In the eyes of many within the MMA community, Covington faces a seemingly insurmountable task in trying to defeat Usman this Saturday. With that being said, what could his path to victory be in this fight?
In their first meeting, Covington came up short in his quest to become the undisputed UFC welterweight champion. However, his performance had firmly cemented his place as the second best in the division. Considering how competitive this bout was, a rematch seemed inevitable. The rematch has come much later than anticipated, and both fighters have had very different paths to get here.
Usman has defended his title three times since he last faced Covignton. The first of these was against Jorge Masvidal at UFC 251 in July 2020. Masvidal took the fight on six days’ notice after the original challenger, Gilbert Burns, was forced to pull out after testing positive for COVID-19. Usman would proceed to win an uneventful fight by unanimous decision. This was his first bout with his new coach Trevor Wittman, after Usman had left his old team of Sanford MMA in Florida. This was partly due to the fact that Burns was his Sanford teammate at the time. However, Usman explained that he was planning on leaving the gym regardless of Burns being his opponent. He stated that he was seeking more dedicated individual coaching, something that he felt was difficult to find at a big gym.
The 34-year-old then delivered an impressive third-round knockout of the aforementioned Burns at UFC 258 in February 2021. Usman surprised many by calling out Masvidal again in his interview after the fight. He agreed to a quick turnaround, and the rematch was scheduled for UFC 261 just two months later. He would end up shocking the MMA world by executing a vicious second-round knockout of Masvidal, who, until that point, had only been knocked out once in 49 professional fights.
Usman established himself as the pound-for-pound best fighter in the world. He came into MMA as an accomplished wrestler, but is now also a proficient striker with devastating knockout power.
Covington has only fought once since UFC 245, in what was a main event in Sept. 2020 against his long-time foe Tyron Woodley. He dominated the fight and secured a finish in the fifth round, when Woodley could not continue after he sustained a rib injury.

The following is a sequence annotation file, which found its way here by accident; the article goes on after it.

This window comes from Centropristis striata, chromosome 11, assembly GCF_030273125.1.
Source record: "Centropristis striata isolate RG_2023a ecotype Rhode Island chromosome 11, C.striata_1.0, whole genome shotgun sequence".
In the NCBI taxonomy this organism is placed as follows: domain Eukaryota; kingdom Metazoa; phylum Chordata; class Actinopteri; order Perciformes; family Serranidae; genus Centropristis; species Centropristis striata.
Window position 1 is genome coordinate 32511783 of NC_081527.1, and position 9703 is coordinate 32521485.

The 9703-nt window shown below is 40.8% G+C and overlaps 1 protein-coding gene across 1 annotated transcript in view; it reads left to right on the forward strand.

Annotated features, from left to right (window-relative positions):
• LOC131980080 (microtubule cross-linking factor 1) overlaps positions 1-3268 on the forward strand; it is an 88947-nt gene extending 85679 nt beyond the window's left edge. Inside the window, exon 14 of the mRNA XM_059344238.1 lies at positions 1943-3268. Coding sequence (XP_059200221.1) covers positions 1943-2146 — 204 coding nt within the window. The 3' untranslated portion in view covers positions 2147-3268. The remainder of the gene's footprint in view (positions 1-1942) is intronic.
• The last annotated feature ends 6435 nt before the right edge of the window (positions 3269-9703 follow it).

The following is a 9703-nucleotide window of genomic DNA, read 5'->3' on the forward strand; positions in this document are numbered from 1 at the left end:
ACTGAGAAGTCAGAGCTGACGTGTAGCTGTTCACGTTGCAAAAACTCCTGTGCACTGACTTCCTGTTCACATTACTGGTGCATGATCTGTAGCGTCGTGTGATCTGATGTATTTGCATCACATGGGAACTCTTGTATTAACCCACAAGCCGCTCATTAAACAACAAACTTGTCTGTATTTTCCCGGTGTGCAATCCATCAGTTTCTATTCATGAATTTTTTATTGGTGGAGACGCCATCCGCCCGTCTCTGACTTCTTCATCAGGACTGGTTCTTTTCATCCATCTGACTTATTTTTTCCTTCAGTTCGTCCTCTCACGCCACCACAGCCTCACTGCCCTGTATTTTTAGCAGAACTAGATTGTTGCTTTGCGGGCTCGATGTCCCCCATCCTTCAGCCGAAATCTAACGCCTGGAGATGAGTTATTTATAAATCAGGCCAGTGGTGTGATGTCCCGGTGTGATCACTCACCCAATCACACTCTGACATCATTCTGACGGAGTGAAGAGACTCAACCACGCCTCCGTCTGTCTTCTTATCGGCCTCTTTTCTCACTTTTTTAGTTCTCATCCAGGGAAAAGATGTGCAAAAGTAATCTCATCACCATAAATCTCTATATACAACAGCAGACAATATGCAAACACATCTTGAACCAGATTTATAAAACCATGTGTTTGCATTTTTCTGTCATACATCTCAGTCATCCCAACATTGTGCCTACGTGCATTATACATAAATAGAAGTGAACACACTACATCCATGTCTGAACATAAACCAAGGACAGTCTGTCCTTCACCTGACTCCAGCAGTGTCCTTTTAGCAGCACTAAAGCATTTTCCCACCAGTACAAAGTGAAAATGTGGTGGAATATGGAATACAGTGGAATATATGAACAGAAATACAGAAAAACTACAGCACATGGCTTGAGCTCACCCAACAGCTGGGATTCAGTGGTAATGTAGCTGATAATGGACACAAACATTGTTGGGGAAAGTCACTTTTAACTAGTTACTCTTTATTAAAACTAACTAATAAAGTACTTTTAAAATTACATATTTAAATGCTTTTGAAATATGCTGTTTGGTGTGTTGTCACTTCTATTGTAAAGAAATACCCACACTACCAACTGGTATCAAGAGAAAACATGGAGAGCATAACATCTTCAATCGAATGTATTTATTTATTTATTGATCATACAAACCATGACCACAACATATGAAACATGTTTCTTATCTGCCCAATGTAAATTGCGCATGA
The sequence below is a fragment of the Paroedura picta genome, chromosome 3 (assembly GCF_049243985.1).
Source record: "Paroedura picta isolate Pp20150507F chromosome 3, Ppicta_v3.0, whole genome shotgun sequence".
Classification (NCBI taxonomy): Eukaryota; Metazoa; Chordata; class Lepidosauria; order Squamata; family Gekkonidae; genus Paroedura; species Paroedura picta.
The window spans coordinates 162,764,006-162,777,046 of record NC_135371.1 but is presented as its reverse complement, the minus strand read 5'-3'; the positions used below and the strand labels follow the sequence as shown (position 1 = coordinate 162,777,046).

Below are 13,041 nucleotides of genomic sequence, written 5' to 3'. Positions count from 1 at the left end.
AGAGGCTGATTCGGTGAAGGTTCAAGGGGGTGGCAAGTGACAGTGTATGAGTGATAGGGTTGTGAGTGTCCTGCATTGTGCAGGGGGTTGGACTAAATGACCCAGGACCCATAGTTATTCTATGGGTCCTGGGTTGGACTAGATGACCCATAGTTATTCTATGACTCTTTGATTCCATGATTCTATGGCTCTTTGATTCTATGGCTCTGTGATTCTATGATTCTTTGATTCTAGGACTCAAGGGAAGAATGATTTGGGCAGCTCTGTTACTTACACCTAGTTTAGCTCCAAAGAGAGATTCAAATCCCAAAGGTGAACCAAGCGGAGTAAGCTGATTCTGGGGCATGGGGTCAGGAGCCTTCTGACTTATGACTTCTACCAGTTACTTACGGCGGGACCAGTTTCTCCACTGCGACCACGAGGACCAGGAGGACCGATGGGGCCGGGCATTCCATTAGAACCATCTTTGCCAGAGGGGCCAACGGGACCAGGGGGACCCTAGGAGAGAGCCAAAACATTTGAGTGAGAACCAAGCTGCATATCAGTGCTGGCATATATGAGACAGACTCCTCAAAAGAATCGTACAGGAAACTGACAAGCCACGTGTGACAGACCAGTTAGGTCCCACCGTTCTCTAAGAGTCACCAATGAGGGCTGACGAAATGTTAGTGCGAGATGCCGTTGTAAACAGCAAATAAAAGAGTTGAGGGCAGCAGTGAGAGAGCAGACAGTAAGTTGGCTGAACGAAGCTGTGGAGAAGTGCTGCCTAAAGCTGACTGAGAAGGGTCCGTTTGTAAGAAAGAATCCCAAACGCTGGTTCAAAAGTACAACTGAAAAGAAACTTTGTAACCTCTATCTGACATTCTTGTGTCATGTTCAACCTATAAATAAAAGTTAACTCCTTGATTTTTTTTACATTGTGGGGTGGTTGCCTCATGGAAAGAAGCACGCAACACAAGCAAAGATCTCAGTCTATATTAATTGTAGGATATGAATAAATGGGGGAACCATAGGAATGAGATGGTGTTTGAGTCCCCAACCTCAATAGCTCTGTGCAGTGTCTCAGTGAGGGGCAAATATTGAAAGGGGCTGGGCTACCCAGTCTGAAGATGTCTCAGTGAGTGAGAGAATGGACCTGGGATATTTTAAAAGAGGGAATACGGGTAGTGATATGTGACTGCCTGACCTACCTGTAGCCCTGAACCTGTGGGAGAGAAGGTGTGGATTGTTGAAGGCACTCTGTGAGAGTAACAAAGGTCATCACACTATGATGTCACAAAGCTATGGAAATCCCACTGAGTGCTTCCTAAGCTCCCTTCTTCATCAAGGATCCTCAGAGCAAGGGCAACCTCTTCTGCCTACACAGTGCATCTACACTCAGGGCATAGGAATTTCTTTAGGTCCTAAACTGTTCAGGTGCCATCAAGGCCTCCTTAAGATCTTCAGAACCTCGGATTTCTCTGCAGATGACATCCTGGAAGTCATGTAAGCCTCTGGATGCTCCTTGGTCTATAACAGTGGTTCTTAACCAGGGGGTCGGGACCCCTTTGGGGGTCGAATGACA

Usman has made exponential improvements in his striking under the tutelage of Trevor Wittman. Against Covington, the fight played out exclusively on the feet. Usman has always carried power, but his newly-improved technique allows him to harness it to greater effect. He was able to hurt and finish Burns with his jab, while his knockout punch of Masvidal is one of the most picture-perfect blows inflicted in MMA in recent years.
Usman’s power advantage was decisive in the first contest against Covington, and based on his recent performances, it will be even more of a problem for the challenger the second time around. Covington was content to fight at close quarters, but this seems ill-advised in their upcoming fight. In the first contest, he used very little head movement and had sub-par footwork. This made him a stationary target, and it allowed Usman to keep inflicting damage throughout the contest.
Despite having several flaws in his performance, there are still positive aspects that Covington can take into the rematch. One of these is a speed advantage. Covington is not renowned for his quickness, but he caused Usman discomfort when he threw flurries of punches. This means that he could successfully implement a “stick-and-move” approach. This will require a lot of mobility, but Covington has the conditioning to successfully execute this game plan for 25 minutes.